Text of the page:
End-of-Year Report

As 2023 draws to its close, I thought I'd trawl through my Giocoso music player's database and work out what I've spent the past twelve months doing, as far as listening to classical music goes.

The headline news is that I've played 3,007 unique recordings this year which, cumulatively, lasted for about 69 days (68.93 if you want to be accurate about it!).

Those 3,007 'plays' were of music composed by 295 different composers and were performed by a grand total of 967 different performers (or 'distinguishing artists' as we call them around here: it is usually the conductor, but might be the cellist, pianist or lead soprano, depending on context).

We can break down the statistics in a little more detail than that, though!

Here, for example, are the different genres I played this year, and their cumulative play durations in days:

 Genre Days
Ballet 1.85
Cantata 1.12
Chamber 3.81
Choral 9.72
Concerto 6.50
Documentary 0.10
Film - Theatre - Radio 1.20
Keyboard 4.75
Opera 7.92
Oratorio 1.80
Orchestral 7.95
Quartet 2.05
Symphonic 18.03
Vocal 2.13

So: lots of symphonies and choral works, quite a few operas and concertos and the usual smattering of ballets, cantatas, chamber pieces, string quartets and solo voice works.

Who were my top 15 composers this year? Actually, it was a fairly even spread (the top 15 account for only 27 days'-worth of play, out of the 69 days' total):

Composer Days
Ludwig van Beethoven 3.04
Anton Bruckner 2.33
Joseph Haydn 2.31
Johann Sebastian Bach 2.21
Benjamin Britten 2.18
Dmitri Shostakovich 1.99
Gustav Mahler 1.69
Franz Schubert 1.68
Wolfgang Amadeus Mozart 1.62
George Frideric Handel 1.54
Antonín Dvořák 1.44
Johannes Brahms 1.41
Jean Sibelius 1.35
Ralph Vaughan Williams 1.29
Antonio Vivaldi 1.10

Beethoven seems to be the big winner this year, with the usual classical music giants trailing closely behind him, but each having no more than a couple of days' cumulative play-time. I guess you could legitimately say that I spent about 1% of the year listening to Beethoven 🙂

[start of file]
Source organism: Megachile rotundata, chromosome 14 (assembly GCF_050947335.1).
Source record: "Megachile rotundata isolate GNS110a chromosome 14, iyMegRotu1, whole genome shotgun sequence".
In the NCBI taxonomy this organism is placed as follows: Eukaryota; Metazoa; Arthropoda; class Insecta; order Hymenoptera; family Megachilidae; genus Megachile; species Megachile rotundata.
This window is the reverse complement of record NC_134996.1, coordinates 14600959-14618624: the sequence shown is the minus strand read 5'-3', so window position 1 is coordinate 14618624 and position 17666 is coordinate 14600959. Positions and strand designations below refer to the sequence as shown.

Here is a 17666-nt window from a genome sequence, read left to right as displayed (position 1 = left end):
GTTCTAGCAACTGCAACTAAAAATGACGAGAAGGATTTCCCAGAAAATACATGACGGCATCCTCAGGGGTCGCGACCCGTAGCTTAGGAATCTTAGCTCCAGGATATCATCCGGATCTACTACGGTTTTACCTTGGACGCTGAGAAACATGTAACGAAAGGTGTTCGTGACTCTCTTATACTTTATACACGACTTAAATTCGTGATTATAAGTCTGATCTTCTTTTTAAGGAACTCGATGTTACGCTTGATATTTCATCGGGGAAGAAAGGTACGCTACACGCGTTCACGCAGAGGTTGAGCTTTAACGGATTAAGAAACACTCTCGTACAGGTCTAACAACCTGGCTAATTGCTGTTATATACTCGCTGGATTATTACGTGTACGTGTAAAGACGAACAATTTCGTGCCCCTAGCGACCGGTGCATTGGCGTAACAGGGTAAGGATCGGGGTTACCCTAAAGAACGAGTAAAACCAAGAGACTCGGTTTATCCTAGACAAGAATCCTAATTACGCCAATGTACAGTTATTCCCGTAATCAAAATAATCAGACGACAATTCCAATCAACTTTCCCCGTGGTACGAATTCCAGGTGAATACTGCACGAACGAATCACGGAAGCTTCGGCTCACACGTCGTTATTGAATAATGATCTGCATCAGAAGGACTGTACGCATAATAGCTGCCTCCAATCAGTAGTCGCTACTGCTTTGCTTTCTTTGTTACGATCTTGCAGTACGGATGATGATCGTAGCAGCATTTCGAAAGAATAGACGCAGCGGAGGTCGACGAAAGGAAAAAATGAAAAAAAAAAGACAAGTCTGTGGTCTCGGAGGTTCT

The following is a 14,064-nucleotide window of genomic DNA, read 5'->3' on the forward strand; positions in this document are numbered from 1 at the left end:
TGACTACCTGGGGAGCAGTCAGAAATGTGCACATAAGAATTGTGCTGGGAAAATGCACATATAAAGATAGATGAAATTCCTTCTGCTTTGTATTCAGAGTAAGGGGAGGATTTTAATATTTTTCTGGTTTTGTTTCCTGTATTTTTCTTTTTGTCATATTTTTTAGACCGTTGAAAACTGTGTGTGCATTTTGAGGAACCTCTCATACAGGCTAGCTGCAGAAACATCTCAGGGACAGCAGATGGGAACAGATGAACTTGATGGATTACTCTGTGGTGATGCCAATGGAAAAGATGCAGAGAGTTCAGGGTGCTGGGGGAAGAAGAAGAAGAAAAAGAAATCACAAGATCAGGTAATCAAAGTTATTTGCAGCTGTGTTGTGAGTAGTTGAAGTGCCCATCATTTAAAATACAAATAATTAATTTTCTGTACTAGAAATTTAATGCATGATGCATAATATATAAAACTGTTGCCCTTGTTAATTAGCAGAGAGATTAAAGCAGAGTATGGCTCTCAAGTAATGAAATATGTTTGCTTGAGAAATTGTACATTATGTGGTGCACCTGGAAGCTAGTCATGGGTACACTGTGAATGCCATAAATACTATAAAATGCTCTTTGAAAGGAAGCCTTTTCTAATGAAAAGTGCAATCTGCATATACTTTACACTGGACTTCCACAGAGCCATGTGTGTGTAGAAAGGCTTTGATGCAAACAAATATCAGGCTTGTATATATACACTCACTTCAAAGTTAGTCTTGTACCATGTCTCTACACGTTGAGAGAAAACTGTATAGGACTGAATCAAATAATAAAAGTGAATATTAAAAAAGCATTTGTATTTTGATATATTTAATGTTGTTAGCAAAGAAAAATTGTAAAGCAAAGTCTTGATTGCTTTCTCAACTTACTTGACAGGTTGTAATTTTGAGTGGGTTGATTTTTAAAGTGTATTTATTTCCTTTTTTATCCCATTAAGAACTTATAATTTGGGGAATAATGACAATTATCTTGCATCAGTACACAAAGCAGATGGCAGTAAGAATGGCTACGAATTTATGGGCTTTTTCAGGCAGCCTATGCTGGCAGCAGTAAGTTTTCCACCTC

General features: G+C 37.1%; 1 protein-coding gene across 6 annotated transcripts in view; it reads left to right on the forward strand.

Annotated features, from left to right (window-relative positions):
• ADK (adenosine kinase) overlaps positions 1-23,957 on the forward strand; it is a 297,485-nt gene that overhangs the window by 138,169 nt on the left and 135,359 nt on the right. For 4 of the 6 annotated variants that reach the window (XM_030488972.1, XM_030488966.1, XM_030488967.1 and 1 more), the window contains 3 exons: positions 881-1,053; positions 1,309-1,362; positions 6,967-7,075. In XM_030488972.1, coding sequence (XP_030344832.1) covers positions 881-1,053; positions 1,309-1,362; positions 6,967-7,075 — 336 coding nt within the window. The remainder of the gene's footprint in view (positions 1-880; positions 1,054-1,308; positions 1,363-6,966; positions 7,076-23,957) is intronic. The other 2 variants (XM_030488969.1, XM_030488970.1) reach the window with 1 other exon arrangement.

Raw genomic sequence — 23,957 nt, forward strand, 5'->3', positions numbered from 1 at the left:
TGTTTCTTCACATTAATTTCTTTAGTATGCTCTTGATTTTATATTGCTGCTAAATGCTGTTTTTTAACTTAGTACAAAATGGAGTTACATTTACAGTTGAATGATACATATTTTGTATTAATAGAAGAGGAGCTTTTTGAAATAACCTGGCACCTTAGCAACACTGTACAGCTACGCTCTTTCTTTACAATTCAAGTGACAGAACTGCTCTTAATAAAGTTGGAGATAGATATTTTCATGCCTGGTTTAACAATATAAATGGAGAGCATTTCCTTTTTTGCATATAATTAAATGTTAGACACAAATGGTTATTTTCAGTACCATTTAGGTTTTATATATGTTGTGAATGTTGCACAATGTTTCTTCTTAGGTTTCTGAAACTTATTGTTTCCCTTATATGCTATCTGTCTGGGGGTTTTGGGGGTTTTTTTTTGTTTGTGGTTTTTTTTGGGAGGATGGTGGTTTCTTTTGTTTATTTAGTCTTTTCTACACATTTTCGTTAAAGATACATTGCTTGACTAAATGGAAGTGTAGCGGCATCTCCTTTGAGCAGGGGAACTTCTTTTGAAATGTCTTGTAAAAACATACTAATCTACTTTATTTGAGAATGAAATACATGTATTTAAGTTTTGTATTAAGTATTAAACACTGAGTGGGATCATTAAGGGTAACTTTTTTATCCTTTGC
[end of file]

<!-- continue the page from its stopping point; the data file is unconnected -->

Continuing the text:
As ever, Benjamin Britten appears reasonably high-up in the listings because of the Benjamin Britten Listening Day that happens every 22nd November in these parts!

The equivalent list of 'top 15 distinguishing artists', ordered by the number of times anything attributed to them got played, looks as follows:

Distinguishing Artists  Number of Plays
The King's Consort 62
Masaaki Suzuki 50
Antal Dorati 47
Richard Hickox 42
Adam Fischer 42
Frans Brüggen 33
Benjamin Britten 33
L'École d'Orphée 28
Scott Ross (harpsichord) 27
Charles Mackerras 25
Neeme Järvi 23
Masaaku Suzuki 22
Evgeny Svetlanov 20
Leonard Bernstein 18
Trevor Pinnock 17

Antal Dorati does well in this listing, because I've slowly been wandering my way through his complete cycle of Haydn symphonies this year. The King's Consort appears top of the list because of all the small Henry Purcell works they are associated with in my collection; Suzuki also appears high in the list because of all the Bach cantatas he recorded!

The real take away from all these numbers, however, is that (thanks to Giocoso!) I've had a very diverse listening year, featuring music from hundreds of different composers, performed by even more hundreds of different performing artists, and spanning a wide gamut of genres and 'types'.

As midnight draws on (4.5 hours to go at the time of writing!), I wish you a happy and peaceful New Year, and a similarly diverse and rewarding listening experience for 2024.